Credit Card Debt – Tips to Get Out of It
Before I got married, I had some credit card debt due to a combination of bad budgeting and impulsive buys. I worked hard and managed to get out of debt, giving me less stress. I know I’m not the only one who has been with credit card debt.
Credit card debt has become common for some people. In fact USA Today estimated that the average credit card debt for an American household is $8,565. What makes this worse is that credit card debt tends to have high interest rates, meaning that it can grow quickly and become a huge burden on your finances.
Is Debt Counseling the Way to Go?
I’ve noticed on TV more commercials on consolidating debts claiming that they can drastically reduce your payments. It looks so good, so easy to get your finances in order, all you have to do is call the company and they will fix it for you. Watch out for some scams where you pay hundreds of dollars up front and encourage you to stop making payments on your credit cards.
It is possible to handle this on your own, saving you money while taking care of your finances.
Pay Down Credit Card Debt on Your Own
If you’re looking to reduce your debts without getting into a debt consolidation program, here are some tips that have helped me and others. I’ve used them not only with credit card debt, but along with my husband’s help, paying off the car loan.
Discover the exact amount of debt you’re in.
Find out how much debt you’re in by either calling up your creditors or compiling all your current bills. Grab or create a debt reduction spreadsheet and list all your creditors, the interest rates, and the total amount you owe.
Stop using credit cards and develop a spending system.
When I had credit card debt, taking the cards out of my wallet was a easy and effective step. I had less temptation to rely on them when I wanted to make an impulse buy. I was creating a barrier for myself and improving my finances. Hide them, freeze them, or perform a plasectomy.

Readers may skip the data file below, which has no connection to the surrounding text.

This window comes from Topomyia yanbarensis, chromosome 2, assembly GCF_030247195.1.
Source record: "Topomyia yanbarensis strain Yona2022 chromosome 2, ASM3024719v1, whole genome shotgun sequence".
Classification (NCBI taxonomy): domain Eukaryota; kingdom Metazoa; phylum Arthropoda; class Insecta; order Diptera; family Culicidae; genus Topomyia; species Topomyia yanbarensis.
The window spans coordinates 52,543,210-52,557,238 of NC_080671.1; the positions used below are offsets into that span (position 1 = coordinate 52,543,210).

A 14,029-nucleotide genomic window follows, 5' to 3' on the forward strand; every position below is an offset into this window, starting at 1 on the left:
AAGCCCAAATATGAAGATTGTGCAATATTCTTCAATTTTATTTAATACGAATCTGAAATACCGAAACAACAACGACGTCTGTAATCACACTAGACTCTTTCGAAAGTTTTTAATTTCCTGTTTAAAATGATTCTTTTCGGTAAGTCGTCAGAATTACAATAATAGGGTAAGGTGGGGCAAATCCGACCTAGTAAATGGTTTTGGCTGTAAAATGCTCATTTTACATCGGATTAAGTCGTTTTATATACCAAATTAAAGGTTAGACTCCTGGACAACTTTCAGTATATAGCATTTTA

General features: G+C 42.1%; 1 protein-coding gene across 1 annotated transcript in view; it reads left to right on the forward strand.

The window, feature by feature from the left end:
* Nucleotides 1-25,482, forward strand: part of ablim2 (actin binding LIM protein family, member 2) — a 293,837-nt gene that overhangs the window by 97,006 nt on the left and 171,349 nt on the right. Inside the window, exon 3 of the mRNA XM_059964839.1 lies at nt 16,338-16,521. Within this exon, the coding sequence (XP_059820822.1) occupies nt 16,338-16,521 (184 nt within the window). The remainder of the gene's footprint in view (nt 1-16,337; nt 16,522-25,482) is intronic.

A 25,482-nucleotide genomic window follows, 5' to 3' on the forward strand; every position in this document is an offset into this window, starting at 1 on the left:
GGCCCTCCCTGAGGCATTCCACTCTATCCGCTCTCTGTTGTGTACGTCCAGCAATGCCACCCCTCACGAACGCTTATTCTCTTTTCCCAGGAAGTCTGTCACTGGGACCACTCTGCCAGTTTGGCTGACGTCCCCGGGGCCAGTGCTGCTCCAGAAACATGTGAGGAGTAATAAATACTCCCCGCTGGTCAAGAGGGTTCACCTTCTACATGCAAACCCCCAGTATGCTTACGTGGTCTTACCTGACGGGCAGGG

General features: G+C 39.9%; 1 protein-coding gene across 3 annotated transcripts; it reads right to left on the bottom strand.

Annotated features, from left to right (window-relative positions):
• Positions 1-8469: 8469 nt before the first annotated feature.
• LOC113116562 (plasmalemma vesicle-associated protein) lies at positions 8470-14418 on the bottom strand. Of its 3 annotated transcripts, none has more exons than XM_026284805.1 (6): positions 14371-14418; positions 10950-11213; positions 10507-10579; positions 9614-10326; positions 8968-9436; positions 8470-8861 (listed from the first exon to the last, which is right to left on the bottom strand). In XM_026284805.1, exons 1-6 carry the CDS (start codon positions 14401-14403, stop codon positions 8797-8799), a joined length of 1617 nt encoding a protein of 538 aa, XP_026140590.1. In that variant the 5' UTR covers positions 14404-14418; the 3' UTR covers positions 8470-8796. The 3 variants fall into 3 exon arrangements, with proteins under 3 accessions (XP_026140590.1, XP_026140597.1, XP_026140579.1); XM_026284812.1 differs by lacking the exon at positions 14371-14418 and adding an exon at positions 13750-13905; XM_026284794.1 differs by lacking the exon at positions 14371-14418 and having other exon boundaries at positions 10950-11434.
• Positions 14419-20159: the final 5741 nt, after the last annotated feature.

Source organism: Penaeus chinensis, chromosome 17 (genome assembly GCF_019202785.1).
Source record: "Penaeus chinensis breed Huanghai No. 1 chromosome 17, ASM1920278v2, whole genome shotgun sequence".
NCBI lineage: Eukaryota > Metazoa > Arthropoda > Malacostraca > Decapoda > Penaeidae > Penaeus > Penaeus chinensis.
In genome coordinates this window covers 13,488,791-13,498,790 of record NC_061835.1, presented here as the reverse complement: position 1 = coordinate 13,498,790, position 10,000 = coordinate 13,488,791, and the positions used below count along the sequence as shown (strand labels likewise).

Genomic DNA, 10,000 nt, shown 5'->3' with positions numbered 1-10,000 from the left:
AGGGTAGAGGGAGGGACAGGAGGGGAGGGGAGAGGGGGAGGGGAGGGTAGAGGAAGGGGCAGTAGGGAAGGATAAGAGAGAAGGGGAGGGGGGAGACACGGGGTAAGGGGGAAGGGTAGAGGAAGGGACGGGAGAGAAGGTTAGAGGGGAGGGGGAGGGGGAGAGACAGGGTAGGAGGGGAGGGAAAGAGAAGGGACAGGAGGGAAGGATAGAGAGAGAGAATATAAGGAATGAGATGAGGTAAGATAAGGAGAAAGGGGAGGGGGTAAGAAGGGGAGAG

Something that worked for many people is an envelope system. Use either a physical envelope budgeting method and take out money you need to eat, tolls, etc. If you run out of money, then make a peanut butter and jelly sandwich or bring leftovers for lunch. I personally use Mint to keep track with my spending. You can set it up so you can receive text messages as you’re approaching your budget limit.
Set up a payment plan with your credit card company
Now that you have a spending system, you know how much money you have to put towards paying down debt. When you speak with your credit card company’s customer service representative remember to be polite and firm. You’re trying to get them to give you a better payment plan; being rude will not accomplish that and could make it worse.
- Ask them to waive fees and lower your interest rate. Again, some credit card companies are more willingly to work with you as the economy has hit many people hard. They would rather get some money from you than no money.
- Get your payment plan in writing to protect yourself. Even if they agree to accept a lower settlement amount and you can pay over the phone, have the agreement in writing before you pay it off. It will only add to your headaches if they go back and say they never agreed to the plan.
Automate your credit card bills and tackle one card at a time.
Protect yourself from yourself and automate your debt payments. This has been a HUGE help for me. You can bypass a lot of mistakes and relapses if you automate your credit card payments with online bill pay. Most banks and credit unions offer this feature for free.
Try to pay the minimum on all but one of your debts. Put the rest of your debt reduction money into either your debt with the highest interest rate or the lowest balance.
Highest interest rate method is the financially sound decision and lowest debt is the psychologically empowering decision. I went for the debt snow ball method (lowest balance first) to give myself a win quicker. If you’re looking for money to reduce debt, try cutting unnecessary expenses or get a part time job exclusively for your debt repayment.
YOU have to be committed to a plan and stick to it.
Develop a support system that can help you reach your financial goals. To tackle my student loans, I have my husband in my corner. I also have some wonderful resources on the web with other personal finance bloggers. I also recommend being support for a friend as well. It can be helpful for yourself as well as for your friend.
What tips do you have on keeping your finances in check?
Photo Credit: BigTallGuy